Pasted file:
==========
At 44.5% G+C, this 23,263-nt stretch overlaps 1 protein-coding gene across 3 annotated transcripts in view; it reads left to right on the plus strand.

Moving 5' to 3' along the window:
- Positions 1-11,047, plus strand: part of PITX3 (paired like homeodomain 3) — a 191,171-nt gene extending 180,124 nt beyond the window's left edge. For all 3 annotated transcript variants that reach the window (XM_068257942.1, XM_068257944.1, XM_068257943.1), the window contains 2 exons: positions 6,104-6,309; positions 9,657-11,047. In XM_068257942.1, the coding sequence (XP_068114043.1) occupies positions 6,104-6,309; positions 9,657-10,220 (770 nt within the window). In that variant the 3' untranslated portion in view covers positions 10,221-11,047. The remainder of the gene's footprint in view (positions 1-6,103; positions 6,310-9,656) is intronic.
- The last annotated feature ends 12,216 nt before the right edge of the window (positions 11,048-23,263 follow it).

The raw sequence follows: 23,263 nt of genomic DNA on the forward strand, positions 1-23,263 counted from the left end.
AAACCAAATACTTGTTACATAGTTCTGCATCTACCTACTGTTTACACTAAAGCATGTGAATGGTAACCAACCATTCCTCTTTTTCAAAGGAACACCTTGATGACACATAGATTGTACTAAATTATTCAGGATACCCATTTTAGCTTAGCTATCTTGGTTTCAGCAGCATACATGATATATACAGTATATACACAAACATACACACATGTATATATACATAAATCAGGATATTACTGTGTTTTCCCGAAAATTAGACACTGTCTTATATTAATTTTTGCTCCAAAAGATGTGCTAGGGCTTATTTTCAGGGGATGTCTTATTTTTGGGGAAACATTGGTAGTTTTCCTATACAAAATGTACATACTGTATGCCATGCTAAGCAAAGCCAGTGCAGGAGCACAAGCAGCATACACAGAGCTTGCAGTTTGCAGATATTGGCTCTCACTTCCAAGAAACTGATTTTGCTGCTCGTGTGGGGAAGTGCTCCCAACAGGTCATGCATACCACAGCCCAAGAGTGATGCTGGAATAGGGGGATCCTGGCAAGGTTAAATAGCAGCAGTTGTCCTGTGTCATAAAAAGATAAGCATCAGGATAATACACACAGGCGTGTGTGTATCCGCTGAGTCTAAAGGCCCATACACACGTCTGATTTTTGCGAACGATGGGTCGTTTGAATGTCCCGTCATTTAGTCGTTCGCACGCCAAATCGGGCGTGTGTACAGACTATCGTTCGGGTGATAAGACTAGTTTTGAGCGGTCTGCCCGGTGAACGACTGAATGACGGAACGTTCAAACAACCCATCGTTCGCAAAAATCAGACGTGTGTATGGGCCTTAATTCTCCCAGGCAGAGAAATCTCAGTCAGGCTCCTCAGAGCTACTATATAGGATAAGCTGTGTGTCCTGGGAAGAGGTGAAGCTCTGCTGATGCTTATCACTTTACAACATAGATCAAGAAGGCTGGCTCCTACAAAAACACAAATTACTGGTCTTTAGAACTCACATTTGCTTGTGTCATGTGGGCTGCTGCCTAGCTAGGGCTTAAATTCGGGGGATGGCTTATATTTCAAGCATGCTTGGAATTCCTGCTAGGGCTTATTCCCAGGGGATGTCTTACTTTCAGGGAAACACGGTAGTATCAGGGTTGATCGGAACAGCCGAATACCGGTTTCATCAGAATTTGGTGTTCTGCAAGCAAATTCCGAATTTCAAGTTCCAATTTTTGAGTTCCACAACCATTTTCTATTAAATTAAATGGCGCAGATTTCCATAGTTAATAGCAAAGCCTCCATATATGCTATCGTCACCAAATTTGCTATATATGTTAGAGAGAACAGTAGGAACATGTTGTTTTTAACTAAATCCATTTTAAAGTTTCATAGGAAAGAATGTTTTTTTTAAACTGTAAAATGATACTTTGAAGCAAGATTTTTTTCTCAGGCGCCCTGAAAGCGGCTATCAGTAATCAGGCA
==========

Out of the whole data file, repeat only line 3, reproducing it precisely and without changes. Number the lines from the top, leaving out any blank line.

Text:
- Positions 1-11,047, plus strand: part of PITX3 (paired like homeodomain 3) — a 191,171-nt gene extending 180,124 nt beyond the window's left edge. For all 3 annotated transcript variants that reach the window (XM_068257942.1, XM_068257944.1, XM_068257943.1), the window contains 2 exons: positions 6,104-6,309; positions 9,657-11,047. In XM_068257942.1, the coding sequence (XP_068114043.1) occupies positions 6,104-6,309; positions 9,657-10,220 (770 nt within the window). In that variant the 3' untranslated portion in view covers positions 10,221-11,047. The remainder of the gene's footprint in view (positions 1-6,103; positions 6,310-9,656) is intronic.